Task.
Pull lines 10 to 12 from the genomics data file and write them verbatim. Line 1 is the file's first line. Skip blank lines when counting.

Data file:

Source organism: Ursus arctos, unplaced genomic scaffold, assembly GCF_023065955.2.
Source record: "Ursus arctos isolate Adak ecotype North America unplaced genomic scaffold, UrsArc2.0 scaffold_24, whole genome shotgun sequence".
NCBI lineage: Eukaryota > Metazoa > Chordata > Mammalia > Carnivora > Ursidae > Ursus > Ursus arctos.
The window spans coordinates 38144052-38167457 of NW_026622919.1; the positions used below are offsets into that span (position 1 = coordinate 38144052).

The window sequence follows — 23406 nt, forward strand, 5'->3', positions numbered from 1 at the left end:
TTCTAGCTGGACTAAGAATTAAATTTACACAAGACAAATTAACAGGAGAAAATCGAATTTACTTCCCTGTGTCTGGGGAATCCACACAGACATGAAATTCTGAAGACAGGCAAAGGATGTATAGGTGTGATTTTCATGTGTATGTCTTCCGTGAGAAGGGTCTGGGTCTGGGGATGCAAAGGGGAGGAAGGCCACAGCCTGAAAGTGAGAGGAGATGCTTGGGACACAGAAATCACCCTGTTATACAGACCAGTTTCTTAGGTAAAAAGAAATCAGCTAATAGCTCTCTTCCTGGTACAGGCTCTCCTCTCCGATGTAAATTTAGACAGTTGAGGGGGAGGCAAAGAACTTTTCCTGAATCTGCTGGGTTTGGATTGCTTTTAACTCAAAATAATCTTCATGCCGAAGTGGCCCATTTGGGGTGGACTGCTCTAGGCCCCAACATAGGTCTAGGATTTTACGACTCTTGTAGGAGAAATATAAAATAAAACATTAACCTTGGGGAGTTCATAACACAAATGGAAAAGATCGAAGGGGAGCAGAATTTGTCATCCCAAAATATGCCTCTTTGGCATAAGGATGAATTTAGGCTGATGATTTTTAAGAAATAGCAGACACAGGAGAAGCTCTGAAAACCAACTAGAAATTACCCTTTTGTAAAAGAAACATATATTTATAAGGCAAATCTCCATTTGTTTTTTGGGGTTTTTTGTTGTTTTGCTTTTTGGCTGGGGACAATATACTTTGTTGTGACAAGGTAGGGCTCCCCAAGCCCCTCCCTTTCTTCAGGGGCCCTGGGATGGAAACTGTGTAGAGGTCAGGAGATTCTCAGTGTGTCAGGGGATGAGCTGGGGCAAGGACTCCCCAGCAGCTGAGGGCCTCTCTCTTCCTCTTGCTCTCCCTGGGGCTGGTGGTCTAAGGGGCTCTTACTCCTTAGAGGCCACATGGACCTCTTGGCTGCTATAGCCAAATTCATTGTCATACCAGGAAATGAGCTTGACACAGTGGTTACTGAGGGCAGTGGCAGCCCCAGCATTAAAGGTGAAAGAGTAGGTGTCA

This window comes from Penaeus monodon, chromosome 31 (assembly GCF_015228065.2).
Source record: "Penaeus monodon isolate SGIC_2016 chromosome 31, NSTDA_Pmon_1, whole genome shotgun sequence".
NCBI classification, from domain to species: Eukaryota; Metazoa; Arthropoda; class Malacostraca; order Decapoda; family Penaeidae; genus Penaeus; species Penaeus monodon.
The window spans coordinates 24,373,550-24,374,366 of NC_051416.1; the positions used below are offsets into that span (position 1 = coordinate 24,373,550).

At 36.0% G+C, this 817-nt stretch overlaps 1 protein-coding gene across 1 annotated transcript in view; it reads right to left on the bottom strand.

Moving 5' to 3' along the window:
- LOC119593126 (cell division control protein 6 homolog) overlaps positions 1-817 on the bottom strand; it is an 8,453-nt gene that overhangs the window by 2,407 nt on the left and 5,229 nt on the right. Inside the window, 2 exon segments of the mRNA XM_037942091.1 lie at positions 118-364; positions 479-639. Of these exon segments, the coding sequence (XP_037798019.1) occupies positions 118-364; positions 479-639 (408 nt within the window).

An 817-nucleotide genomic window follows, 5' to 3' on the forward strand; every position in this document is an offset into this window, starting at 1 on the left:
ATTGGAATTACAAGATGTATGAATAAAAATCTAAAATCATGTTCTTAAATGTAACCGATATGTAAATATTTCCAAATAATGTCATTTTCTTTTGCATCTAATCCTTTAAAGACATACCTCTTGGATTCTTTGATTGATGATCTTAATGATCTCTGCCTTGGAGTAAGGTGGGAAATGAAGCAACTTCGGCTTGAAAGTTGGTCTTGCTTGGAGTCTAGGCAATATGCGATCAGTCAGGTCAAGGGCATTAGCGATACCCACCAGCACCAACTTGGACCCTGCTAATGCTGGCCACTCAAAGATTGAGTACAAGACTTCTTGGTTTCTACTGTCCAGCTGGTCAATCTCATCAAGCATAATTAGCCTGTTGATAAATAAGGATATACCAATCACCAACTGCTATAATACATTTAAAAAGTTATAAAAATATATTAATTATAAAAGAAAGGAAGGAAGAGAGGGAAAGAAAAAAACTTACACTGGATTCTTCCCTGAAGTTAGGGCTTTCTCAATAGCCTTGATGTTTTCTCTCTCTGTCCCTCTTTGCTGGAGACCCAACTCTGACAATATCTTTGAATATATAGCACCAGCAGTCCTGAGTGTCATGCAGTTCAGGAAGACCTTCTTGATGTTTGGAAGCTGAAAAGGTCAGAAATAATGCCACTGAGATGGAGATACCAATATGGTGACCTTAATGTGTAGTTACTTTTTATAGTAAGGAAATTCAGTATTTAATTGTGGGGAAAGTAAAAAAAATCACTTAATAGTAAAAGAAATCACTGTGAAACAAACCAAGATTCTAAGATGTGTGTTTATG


The window spans coordinates 24,373,550-24,374,366 of NC_051416.1; the positions used below are offsets into that span (position 1 = coordinate 24,373,550).

At 36.0% G+C, this 817-nt stretch overlaps 1 protein-coding gene across 1 annotated transcript in view; it reads right to left on the bottom strand.

Moving 5' to 3' along the window: